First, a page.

Looking Loneliness in the Face

Looking Loneliness in the Face

Looking Loneliness in the Face

The professor had never received such a note on an exam: "Please don't waste your time grading this, as I am not in your class! I just did not want to be lonely."

     
Looking Loneliness in the Face
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Professor Elaine Bernal was halfway through grading the stack of 50+ final exams, when she came across the one that set itself apart from the rest. "Please don't waste your time grading this," said the note at the bottom of the first page, "as I am not in your class! I just did not want to be lonely. So I decided to take it."

loneliness

Everyone knows what it is to be lonely. Even in a crowded public place, in a marriage, in a house full of siblings, one can feel lonely, disconnected, as if there's no-one else there. It's a price inherent to being the only one looking out at the world through your eyes.

Loneliness not only feels bad, it can be damaging. A March 2015 Time magazine article speculates that loneliness may be on par with obesity and substance abuse in terms of how damaging it can be, citing a Brigham Young University study finding that "[a]ctual and perceived social isolation are both associated with increased risk for early mortality." Even simply living alone correlates with a 32% great mortality risk, say the study's authors. "This is something that we need to take seriously for our health,” BYU researcher Julianne Holt-Lunstad told Time. “This should become a public-health issue.”

That loneliness—not only social isolation, but even just the feeling itself (known as perceived social isolation, or PSI)—can be damaging is well documented. A year before the BYU study, CNN referred readers to various studies finding that the detrimental effects of loneliness can include sleep disruption, increased risk of dementia, and increased risk of heart disease and cancer. Way back in 2003 UCLA researchers used fMRI technology to demonstrate that the pain felt from social exclusion is neurologically similar to the experience of physical pain.

More bad news about loneliness came in 2015: PSI may actually alter an individual's gene expression, creating a feed-forward reaction that propagates PSI and thereby PSI's detrimental physical effects.

Part of the problem with PSI is that the sufferer feels cut off from the world, which of course includes the people and resources that might help alleviate PSI. It's a self-fulfilling prophecy, and so the intervention of an insightful peer or mentor can make all the difference.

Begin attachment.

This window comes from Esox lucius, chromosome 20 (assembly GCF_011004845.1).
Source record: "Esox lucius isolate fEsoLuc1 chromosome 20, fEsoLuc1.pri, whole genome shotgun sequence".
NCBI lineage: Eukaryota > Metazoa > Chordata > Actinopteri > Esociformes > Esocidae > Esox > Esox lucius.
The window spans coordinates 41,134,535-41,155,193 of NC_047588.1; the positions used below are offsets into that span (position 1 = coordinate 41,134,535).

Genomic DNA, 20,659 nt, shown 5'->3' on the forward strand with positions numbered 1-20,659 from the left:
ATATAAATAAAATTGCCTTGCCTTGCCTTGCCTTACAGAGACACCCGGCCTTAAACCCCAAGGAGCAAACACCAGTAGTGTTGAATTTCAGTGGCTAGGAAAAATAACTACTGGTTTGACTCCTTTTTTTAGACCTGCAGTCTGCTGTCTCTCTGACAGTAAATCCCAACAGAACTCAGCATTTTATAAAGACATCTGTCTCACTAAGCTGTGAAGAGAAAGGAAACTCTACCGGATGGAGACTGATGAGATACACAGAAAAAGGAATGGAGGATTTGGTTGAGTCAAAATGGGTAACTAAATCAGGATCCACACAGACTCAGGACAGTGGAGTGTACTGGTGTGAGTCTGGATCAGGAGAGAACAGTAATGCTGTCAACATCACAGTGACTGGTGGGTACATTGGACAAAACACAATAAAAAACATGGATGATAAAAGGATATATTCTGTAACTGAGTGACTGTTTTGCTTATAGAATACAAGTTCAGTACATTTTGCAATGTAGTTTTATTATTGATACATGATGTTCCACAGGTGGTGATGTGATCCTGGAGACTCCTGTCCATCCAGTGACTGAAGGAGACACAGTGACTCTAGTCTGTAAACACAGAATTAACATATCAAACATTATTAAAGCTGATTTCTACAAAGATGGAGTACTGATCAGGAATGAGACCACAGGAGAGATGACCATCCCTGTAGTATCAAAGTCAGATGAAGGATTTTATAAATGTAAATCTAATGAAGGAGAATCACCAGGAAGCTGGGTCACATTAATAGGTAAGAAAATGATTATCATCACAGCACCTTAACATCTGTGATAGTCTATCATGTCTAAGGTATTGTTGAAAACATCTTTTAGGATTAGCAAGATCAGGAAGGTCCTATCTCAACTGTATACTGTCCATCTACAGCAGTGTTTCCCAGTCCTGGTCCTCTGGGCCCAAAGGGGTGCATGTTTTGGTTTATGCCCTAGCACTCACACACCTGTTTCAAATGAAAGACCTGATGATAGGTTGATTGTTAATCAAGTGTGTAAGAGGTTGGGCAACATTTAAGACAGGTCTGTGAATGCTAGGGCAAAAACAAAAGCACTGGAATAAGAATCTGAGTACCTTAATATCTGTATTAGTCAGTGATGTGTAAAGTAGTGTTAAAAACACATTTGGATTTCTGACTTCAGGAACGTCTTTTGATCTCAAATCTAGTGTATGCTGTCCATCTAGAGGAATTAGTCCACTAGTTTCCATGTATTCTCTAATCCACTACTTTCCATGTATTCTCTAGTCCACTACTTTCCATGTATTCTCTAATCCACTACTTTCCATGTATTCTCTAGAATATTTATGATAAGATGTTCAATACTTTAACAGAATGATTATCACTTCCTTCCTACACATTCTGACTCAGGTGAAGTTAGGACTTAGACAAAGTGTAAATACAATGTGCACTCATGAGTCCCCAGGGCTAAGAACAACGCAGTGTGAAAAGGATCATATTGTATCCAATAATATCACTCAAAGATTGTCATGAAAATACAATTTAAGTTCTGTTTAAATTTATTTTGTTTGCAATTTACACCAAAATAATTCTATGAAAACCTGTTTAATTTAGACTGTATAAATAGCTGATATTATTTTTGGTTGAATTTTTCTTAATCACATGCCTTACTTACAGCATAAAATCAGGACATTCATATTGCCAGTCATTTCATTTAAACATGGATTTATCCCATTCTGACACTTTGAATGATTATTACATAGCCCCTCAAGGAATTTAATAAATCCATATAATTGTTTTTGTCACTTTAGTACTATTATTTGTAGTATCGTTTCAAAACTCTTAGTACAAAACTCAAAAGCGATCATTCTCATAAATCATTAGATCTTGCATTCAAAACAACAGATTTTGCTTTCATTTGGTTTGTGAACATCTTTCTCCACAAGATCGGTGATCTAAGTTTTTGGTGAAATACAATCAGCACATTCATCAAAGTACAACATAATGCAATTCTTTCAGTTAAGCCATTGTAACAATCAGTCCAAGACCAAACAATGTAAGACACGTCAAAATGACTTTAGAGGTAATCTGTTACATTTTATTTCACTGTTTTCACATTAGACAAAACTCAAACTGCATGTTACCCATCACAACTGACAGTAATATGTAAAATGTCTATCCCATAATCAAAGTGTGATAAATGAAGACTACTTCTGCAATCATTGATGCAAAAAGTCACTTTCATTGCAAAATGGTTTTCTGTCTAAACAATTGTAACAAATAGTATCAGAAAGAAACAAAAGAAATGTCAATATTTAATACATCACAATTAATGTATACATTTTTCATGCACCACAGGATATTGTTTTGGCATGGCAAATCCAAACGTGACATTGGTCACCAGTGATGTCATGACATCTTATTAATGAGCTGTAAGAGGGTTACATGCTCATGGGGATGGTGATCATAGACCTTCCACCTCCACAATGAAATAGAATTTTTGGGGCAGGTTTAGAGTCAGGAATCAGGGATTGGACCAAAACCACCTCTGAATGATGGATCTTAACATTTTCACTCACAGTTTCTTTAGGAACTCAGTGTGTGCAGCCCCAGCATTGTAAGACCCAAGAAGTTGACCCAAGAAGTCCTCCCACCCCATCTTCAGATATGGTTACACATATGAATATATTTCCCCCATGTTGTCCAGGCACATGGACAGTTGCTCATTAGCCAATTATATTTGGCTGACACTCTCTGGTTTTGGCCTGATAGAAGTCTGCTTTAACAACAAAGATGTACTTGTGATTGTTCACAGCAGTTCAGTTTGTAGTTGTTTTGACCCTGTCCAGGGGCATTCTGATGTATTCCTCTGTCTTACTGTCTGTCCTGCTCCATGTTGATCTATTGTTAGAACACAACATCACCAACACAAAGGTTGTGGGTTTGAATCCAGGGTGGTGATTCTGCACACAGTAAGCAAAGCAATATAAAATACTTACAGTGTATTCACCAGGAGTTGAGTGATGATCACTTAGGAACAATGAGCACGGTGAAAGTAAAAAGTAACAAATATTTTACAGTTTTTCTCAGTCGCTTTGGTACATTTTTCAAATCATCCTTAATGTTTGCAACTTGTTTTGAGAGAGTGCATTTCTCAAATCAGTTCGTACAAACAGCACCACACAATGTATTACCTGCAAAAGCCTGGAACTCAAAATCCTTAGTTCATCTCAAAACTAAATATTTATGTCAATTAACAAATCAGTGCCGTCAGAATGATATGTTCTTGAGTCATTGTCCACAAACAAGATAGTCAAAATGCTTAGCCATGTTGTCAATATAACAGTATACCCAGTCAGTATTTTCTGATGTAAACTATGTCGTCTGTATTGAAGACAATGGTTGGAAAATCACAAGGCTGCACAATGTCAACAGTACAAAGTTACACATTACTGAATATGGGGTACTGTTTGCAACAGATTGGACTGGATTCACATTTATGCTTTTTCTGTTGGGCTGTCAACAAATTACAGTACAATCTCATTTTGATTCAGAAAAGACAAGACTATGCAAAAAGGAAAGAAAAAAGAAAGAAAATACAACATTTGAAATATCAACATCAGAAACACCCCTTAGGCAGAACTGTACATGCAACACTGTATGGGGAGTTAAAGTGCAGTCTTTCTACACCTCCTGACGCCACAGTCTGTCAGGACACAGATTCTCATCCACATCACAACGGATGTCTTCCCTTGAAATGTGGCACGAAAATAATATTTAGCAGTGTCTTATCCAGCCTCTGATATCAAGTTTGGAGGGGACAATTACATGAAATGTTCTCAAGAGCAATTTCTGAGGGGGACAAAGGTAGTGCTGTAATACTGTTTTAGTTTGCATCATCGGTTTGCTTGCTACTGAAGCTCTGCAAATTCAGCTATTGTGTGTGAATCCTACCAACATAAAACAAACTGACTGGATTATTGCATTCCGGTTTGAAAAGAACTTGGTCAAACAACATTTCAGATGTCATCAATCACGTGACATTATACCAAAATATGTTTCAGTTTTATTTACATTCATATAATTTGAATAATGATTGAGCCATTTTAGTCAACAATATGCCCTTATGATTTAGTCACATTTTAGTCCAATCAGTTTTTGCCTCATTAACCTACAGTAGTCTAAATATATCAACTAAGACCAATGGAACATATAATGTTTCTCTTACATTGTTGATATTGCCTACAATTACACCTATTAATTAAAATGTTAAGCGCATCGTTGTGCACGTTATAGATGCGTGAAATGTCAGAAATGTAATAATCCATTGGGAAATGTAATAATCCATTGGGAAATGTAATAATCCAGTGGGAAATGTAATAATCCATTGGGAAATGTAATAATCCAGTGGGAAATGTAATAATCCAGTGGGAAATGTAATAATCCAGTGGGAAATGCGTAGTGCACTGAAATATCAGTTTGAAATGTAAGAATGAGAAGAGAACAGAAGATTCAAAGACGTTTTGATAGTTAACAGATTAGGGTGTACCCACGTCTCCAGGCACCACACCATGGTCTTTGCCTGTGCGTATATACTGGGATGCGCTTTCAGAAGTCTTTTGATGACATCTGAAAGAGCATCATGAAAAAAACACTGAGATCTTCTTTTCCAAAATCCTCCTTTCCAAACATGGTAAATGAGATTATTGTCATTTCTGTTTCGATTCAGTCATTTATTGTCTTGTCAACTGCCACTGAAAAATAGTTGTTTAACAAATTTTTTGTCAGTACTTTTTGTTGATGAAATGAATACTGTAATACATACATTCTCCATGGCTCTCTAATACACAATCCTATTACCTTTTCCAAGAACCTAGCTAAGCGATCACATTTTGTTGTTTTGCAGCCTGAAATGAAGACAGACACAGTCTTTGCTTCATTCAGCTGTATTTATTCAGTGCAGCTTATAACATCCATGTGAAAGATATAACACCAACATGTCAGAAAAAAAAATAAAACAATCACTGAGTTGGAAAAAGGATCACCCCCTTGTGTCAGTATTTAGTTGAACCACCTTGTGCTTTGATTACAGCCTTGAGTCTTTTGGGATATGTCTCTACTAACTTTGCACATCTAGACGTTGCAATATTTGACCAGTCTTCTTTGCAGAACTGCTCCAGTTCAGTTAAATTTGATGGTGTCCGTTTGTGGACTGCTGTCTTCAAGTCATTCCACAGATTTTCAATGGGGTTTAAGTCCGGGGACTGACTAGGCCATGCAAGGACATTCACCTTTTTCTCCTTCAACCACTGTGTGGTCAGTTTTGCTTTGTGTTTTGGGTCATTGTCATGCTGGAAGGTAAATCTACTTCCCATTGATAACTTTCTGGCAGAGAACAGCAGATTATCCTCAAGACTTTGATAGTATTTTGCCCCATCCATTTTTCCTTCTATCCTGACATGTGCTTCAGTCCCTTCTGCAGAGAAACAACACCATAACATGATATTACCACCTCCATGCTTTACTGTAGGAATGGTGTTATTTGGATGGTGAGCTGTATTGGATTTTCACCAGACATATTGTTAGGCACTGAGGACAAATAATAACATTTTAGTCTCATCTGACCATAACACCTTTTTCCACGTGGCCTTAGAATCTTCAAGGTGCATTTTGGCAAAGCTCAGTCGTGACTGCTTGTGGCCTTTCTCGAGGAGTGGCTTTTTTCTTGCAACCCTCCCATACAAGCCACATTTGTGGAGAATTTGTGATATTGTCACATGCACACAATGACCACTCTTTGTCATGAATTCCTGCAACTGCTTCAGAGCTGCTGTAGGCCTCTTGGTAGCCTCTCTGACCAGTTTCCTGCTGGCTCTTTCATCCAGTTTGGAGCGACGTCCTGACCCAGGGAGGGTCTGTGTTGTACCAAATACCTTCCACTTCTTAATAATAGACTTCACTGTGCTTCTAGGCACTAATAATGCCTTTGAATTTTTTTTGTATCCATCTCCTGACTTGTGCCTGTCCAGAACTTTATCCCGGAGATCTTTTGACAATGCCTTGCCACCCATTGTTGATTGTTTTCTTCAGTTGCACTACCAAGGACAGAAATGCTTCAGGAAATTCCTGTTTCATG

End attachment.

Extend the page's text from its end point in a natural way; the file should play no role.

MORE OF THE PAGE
That knowledge haunts Bernal vis-à-vis the note on the exam. "I know that finals are a stressful time, but seeing that exam brought home the magnitude of what one student was going through," she says. "[…] It made me think: 'Wow, how many times have I missed something with a student?'"

Bernal teaches at California State University, Long Beach. As might be expected of a university within the CSU system—the largest university system in the nation—CSULB provides students with pertinent resources, such as Counseling & Psychological Services (CAPS). But those resources aren't as easy for students to find as, say, the main library. And although CSULB provides employees not only with a list of such resources but also with a perfunctory checklist of sorts concerning how to spot a student in need, Bernal says her stint as a resident advisor in the dorms during her time as an undergraduate at UCLA was better for helping her of student well-being.

"As a faculty member, sometimes I wish I had the same training that I had when I was an RA," she says. "[…] There are all these resources on campus, but students are still falling through the cracks. As a campus community, I don't think we talk about it enough. We know that mental health is an issue […] but we don't have enough of those personal, really hard conversations."

Despite Bernal's sadness at not being able to track down the student who left the lonely note, she hopes she is taking away from this experience a heightened sensitivity to loneliness not only with her students, but with everyone she encounters.

"I think if anything this experience has taught me to slow down a little bit and pay more attention and say, 'Hey, how are you? How are you feeling?'" she says. "[…] Everyone's so busy, but how busy are we really? Can't we slow down a little bit and have these important conversations? […] With all this technology, we're expected to do so much and have these very busy lives. But I think being busy with all this external stuff takes away from being [in touch with] how we're feeling. Life becomes so noisy, but that noise is a little isolating. […] Sometimes I say to myself, 'Um, I think [this person] is going through something. Should I ask?' But sometimes all it really takes is asking someone how they're doing."

Image by:  Daria

 


About the Author:

Except for a four-month sojourn in Comoros (a small island nation near the northwest of Madagascar), Greggory Moore has lived his entire life in Southern California.  Currently he resides in Long Beach, CA, where he engages in a variety of activities, including playing in the band MOVE, performing as a member of RIOTstage, and, of course, writing. 

His work has appeared in the Los Angeles Times, OC Weekly, Daily Kos, the Long Beach Post, Random Lengths News, The District Weekly, GreaterLongBeach.com, and a variety of academic and literary journals.  HIs first novel, The Use of Regret, was published in 2011, and he is currently at work on his follow-up.  For more information:  greggorymoore.com

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Last Updated : Saturday, June 18, 2016